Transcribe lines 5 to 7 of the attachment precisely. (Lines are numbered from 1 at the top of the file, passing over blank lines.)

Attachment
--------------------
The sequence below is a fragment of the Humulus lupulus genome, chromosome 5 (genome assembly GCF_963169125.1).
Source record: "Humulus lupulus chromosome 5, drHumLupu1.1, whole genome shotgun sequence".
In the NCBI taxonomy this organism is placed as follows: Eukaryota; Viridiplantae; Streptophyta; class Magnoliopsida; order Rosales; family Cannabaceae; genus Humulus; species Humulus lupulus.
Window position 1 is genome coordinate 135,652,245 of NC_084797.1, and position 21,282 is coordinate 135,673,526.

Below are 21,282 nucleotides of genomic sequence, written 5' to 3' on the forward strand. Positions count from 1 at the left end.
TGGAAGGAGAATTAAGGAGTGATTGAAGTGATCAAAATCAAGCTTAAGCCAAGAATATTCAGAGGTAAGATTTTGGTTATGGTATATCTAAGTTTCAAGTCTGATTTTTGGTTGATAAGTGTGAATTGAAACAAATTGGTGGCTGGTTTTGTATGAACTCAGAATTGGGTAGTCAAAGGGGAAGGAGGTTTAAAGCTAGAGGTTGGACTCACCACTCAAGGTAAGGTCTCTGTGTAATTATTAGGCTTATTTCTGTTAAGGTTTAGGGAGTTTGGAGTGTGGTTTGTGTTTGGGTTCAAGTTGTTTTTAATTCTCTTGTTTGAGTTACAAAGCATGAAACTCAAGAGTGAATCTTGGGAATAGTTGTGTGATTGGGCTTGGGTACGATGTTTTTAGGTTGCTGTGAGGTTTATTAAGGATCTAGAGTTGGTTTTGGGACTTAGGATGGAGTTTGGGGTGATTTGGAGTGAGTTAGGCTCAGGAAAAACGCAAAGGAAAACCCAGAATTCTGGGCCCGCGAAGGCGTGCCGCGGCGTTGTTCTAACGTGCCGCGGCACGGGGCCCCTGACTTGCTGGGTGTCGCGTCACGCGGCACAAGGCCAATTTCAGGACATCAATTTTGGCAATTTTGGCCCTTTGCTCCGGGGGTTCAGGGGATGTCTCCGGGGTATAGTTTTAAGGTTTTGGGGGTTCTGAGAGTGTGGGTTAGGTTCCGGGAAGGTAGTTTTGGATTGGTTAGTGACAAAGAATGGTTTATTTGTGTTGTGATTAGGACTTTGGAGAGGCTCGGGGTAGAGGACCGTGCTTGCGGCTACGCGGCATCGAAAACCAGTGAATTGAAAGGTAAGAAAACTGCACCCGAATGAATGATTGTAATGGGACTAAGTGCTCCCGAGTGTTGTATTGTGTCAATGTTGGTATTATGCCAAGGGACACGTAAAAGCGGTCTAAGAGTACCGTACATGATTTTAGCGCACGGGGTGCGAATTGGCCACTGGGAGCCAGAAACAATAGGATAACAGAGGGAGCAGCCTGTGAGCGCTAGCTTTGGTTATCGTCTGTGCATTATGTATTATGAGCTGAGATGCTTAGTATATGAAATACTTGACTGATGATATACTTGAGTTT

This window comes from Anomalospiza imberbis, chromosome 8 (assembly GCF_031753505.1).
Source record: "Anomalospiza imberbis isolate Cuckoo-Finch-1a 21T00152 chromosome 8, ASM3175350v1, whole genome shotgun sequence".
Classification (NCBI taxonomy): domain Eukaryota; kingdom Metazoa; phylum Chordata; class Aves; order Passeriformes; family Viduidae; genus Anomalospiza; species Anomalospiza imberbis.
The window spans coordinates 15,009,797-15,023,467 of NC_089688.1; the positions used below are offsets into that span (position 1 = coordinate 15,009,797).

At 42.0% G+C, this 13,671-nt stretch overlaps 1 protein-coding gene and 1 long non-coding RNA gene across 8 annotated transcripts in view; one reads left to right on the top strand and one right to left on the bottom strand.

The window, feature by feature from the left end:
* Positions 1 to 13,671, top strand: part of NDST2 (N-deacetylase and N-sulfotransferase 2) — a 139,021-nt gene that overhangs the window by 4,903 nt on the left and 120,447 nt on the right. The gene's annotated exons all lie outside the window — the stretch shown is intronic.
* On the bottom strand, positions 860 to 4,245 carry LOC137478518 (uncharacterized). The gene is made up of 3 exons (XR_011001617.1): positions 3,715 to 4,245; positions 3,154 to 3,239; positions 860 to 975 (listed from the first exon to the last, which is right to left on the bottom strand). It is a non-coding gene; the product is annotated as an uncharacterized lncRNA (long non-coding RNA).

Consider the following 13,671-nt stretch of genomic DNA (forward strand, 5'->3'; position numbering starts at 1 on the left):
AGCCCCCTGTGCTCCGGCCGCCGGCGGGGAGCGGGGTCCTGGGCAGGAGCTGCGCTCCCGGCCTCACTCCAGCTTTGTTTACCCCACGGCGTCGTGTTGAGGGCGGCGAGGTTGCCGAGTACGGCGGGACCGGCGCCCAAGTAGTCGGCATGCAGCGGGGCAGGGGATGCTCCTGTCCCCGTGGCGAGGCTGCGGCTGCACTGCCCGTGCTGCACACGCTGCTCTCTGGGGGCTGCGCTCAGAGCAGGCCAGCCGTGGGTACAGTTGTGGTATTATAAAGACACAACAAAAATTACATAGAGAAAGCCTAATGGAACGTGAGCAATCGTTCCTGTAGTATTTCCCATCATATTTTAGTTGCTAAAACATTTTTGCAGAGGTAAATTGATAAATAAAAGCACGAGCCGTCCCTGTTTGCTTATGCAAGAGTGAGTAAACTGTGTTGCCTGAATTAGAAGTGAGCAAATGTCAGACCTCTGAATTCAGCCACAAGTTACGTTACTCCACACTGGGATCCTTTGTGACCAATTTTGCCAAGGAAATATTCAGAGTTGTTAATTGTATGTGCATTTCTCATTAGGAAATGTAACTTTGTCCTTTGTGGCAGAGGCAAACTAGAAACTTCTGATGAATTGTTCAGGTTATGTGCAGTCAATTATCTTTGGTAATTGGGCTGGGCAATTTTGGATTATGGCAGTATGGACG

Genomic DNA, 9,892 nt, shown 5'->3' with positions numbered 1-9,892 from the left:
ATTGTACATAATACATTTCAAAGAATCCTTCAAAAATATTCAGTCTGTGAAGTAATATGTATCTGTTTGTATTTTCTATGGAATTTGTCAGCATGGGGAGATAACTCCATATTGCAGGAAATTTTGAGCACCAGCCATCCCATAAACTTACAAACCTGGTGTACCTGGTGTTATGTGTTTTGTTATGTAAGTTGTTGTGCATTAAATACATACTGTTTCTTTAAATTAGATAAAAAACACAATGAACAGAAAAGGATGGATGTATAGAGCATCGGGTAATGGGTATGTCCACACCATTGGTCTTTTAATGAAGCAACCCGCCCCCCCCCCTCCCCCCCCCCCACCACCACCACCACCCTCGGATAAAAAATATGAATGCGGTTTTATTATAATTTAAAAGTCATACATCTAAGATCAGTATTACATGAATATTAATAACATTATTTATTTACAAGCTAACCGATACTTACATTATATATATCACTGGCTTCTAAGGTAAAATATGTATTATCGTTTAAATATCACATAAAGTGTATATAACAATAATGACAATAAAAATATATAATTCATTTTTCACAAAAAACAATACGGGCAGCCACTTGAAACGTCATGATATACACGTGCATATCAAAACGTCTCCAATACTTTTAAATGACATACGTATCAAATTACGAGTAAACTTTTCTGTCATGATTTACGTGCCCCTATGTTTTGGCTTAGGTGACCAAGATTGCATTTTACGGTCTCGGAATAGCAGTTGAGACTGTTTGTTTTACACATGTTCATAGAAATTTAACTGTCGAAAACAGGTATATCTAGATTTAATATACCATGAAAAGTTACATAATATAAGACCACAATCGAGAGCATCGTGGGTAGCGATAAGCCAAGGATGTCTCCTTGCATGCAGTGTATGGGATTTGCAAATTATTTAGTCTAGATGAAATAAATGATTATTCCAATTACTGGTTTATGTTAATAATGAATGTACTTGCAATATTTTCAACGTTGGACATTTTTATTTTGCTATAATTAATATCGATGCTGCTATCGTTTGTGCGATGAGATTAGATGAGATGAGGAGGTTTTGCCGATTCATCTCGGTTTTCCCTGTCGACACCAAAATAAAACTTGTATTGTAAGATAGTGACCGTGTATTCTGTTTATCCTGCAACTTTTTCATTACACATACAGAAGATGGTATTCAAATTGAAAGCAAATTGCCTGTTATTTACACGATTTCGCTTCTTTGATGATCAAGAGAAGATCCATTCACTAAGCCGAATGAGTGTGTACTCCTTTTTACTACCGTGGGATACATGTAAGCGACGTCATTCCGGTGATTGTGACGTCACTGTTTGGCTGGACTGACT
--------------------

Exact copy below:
Below are 21,282 nucleotides of genomic sequence, written 5' to 3' on the forward strand. Positions count from 1 at the left end.
TGGAAGGAGAATTAAGGAGTGATTGAAGTGATCAAAATCAAGCTTAAGCCAAGAATATTCAGAGGTAAGATTTTGGTTATGGTATATCTAAGTTTCAAGTCTGATTTTTGGTTGATAAGTGTGAATTGAAACAAATTGGTGGCTGGTTTTGTATGAACTCAGAATTGGGTAGTCAAAGGGGAAGGAGGTTTAAAGCTAGAGGTTGGACTCACCACTCAAGGTAAGGTCTCTGTGTAATTATTAGGCTTATTTCTGTTAAGGTTTAGGGAGTTTGGAGTGTGGTTTGTGTTTGGGTTCAAGTTGTTTTTAATTCTCTTGTTTGAGTTACAAAGCATGAAACTCAAGAGTGAATCTTGGGAATAGTTGTGTGATTGGGCTTGGGTACGATGTTTTTAGGTTGCTGTGAGGTTTATTAAGGATCTAGAGTTGGTTTTGGGACTTAGGATGGAGTTTGGGGTGATTTGGAGTGAGTTAGGCTCAGGAAAAACGCAAAGGAAAACCCAGAATTCTGGGCCCGCGAAGGCGTGCCGCGGCGTTGTTCTAACGTGCCGCGGCACGGGGCCCCTGACTTGCTGGGTGTCGCGTCACGCGGCACAAGGCCAATTTCAGGACATCAATTTTGGCAATTTTGGCCCTTTGCTCCGGGGGTTCAGGGGATGTCTCCGGGGTATAGTTTTAAGGTTTTGGGGGTTCTGAGAGTGTGGGTTAGGTTCCGGGAAGGTAGTTTTGGATTGGTTAGTGACAAAGAATGGTTTATTTGTGTTGTGATTAGGACTTTGGAGAGGCTCGGGGTAGAGGACCGTGCTTGCGGCTACGCGGCATCGAAAACCAGTGAATTGAAAGGTAAGAAAACTGCACCCGAATGAATGATTGTAATGGGACTAAGTGCTCCCGAGTGTTGTATTGTGTCAATGTTGGTATTATGCCAAGGGACACGTAAAAGCGGTCTAAGAGTACCGTACATGATTTTAGCGCACGGGGTGCGAATTGGCCACTGGGAGCCAGAAACAATAGGATAACAGAGGGAGCAGCCTGTGAGCGCTAGCTTTGGTTATCGTCTGTGCATTATGTATTATGAGCTGAGATGCTTAGTATATGAAATACTTGACTGATGATATACTTGAGTTT

This window comes from Anomalospiza imberbis, chromosome 8 (assembly GCF_031753505.1).